No police reforms would work without improving state of constabulary; SC order to fix term for top cops could promote sycophancy
The real challenge of police reform in India lies in providing proper training to the constabulary and inculcating in them a sense of confidence and discipline to make them aware that they are beholden to the law of the land and no one else.
In the discourse on governance in India, no term is as much abused as ‘police reform’. The question is: reform from whose perspective? Should it be focused only on elite Indian Police Service (IPS) officers or also include the constabulary? The answers to these queries lie in the grey areas.
In its 3 July order, the Supreme Court, it seems, mistook reform for administrative measures like fair selection and job security to the DGP. It is like addressing a symptom without bothering to look into the reasons behind the deeper malaise.
By any measure, the DGP is hardly the fulcrum of the Indian police system. The lynchpin of Indian policing is the constabulary. If you have any doubt, look at the records. In the 2008 Mumbai terrorist attacks, it was the courage of a constable that turned the tables as he caught Ajmal Kasab and put Pakistan on the defensive across the world. In routine battles with Maoists and terrorists in Jammu and Kashmir, the constabulary is more often than not the first to come in the line of fire, bearing the maximum brunt of terrorism.
Then why this obsession with the fixed term of the DGP or other posts occupied by the elite services? The Supreme Court order of making it mandatory for the state government to select the DGP through the UPSC and ensuring a fixed term is flawed on many counts. It assumes that having a transparent selection process for the DGP with a fixed term would reorient the police to be sensitive to people’s concerns.
The reality is that the fixed term for elite services officers would be a cure worse than the disease. The reason is not far to seek. Safely ensconced in a fixed term, most of these officers tend to play second fiddle to their political bosses and let the organisation run as their personal fiefdoms. For example, the Central Bureau of Investigation (CBI) and the Enforcement Directorate (ED) whose successive chiefs, though granted a fixed term, could hardly do anything to improve the quality of the organisation. Rather, they exacerbated the deterioration.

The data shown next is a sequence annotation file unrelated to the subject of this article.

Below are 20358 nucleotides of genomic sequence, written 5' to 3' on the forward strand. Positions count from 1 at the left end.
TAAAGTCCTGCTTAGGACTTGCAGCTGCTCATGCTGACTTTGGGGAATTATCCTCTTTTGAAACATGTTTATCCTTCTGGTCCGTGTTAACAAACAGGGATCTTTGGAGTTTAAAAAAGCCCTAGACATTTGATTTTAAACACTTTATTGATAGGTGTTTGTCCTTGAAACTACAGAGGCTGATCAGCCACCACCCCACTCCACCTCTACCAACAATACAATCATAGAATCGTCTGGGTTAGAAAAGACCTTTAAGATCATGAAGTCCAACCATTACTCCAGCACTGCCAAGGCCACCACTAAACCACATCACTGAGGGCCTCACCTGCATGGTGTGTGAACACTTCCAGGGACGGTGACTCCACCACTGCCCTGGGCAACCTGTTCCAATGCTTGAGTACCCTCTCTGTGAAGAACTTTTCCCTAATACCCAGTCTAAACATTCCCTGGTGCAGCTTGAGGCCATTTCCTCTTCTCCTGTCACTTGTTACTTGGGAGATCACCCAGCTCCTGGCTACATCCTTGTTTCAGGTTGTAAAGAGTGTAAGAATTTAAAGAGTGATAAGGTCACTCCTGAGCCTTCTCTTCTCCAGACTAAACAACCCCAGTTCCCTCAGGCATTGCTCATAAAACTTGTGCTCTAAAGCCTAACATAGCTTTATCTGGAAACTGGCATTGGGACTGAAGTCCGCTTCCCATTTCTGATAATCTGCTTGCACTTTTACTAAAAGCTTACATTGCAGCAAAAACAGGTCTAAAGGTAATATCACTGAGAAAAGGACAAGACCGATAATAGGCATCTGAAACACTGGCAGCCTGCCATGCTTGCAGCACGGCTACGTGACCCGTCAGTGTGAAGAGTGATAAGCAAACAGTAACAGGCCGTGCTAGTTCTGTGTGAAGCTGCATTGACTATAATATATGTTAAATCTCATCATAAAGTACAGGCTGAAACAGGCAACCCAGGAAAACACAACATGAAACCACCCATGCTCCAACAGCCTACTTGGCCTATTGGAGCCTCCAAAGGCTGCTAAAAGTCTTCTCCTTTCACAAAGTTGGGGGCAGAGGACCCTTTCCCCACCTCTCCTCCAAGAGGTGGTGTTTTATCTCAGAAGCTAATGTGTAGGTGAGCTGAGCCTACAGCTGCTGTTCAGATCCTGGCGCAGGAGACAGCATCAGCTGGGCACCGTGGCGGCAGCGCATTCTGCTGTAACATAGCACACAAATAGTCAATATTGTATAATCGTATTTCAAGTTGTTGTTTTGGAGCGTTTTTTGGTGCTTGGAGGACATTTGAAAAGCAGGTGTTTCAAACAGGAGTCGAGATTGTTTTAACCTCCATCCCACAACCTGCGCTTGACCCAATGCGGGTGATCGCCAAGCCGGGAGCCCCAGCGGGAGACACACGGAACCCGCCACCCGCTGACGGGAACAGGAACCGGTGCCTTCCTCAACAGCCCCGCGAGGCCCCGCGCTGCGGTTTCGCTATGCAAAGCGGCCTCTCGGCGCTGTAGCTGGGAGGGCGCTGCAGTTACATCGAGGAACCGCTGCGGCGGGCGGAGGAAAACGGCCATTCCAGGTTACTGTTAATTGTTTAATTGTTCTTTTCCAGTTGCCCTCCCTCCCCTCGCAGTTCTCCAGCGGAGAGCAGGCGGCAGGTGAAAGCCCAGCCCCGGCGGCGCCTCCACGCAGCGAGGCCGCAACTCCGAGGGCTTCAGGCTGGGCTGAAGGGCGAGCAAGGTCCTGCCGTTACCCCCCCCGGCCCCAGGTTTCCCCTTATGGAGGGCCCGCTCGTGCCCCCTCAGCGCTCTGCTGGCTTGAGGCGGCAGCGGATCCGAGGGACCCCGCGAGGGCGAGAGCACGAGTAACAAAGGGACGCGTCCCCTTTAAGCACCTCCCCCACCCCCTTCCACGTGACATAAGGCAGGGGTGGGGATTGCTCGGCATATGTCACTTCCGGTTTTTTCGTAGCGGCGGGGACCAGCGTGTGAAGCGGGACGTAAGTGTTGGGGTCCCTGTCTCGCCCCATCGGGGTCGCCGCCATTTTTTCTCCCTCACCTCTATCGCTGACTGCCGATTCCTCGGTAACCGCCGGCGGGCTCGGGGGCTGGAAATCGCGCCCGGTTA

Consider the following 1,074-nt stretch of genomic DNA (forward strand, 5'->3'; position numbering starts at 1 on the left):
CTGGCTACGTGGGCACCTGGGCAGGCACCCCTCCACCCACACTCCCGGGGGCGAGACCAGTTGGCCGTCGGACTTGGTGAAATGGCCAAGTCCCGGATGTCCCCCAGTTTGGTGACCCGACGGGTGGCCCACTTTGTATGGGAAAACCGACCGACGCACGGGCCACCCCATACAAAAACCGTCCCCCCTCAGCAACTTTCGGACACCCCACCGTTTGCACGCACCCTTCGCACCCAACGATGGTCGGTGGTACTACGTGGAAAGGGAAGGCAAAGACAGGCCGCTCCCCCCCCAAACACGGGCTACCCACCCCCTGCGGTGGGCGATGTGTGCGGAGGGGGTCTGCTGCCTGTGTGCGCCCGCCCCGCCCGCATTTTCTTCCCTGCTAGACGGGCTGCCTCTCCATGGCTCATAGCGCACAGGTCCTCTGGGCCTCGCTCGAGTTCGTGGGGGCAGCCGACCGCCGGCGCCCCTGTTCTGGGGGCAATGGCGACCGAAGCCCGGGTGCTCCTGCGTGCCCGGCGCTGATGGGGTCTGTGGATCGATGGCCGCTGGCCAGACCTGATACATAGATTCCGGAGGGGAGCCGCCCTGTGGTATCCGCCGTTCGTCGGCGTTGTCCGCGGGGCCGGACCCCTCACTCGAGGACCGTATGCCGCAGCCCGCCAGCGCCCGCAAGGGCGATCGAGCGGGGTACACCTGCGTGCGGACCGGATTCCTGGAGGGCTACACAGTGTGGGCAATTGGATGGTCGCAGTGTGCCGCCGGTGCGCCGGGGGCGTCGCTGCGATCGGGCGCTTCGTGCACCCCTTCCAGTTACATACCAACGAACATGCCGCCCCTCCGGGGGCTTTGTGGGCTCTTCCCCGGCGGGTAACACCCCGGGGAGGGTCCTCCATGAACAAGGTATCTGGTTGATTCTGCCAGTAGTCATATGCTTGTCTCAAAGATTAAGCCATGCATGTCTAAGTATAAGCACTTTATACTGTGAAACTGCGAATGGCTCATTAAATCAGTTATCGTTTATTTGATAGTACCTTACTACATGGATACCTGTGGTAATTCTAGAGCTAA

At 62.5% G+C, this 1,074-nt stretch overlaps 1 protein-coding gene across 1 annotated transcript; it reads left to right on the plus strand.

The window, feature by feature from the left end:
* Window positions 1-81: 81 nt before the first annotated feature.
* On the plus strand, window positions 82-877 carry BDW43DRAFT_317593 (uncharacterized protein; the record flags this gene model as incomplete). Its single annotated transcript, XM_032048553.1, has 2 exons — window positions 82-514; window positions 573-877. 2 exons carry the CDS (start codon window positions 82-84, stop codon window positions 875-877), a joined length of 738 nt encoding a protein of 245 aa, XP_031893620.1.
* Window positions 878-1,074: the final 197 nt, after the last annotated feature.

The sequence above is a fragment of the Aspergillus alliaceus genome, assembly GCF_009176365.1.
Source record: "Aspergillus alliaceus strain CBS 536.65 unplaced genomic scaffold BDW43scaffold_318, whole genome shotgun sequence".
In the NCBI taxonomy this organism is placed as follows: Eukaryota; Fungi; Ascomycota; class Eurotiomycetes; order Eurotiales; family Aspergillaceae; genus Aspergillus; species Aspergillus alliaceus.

In fact, police reform entails a revamp of the entire security structure which is not only decrepit and fragile but also incorrigibly corrupt and perverse. And much of it has to do with the tendency of political executives to retain the police as their musclemen. But more sinister is the willingness of IPS and state services officers to play along and let the police work as a political tool of political executives.
This is the precise reason why most state governments for years ignored the implementation of the Supreme Court’s comprehensive order of September 2006. The apex court, in the judgment in the Prakash Singh vs Union of India, had asked the Centre and the states to comply with seven directives which had essentially two aims: functional autonomy and enhanced accountability of the police force. The historic judgment is now merely history.
The most glaring omission has been the welfare of the constables who serve as the actual interface between the citizens and the police. For instance, the training of police constables and sub-inspectors is the most ignored aspect of police reform. In the country’s most populous state, Uttar Pradesh, which boasts of a police force larger than that of many countries, the policemen are trained in the most cavalier manner. Most of the police training camps across the state lack facilities which are essential for constables.
In Bihar, police constables, once drafted into the service, have never been able to go back to a refresher course on account of work pressure and lack of resources. Police stations lack basic facilities that often dehumanises the police force and make them vulnerable to petty corruption and ultimately criminalises them. The culture of killing petty criminals in stage-managed encounters across the country is a symptom of this dehumanisation and criminalisation of the police force.
Ironically, none of this can be stopped by merely letting the DGP, IGP or the SP have a fixed term. Far from it, such a situation will breed a culture of unfettered sycophancy and criminalisation which would suit political leaders. The real challenge of police reform lies in providing proper training to the constabulary and inculcating in them a sense of confidence and discipline to make them aware that they are beholden to the law of the land and no one else. But that seems a far cry.
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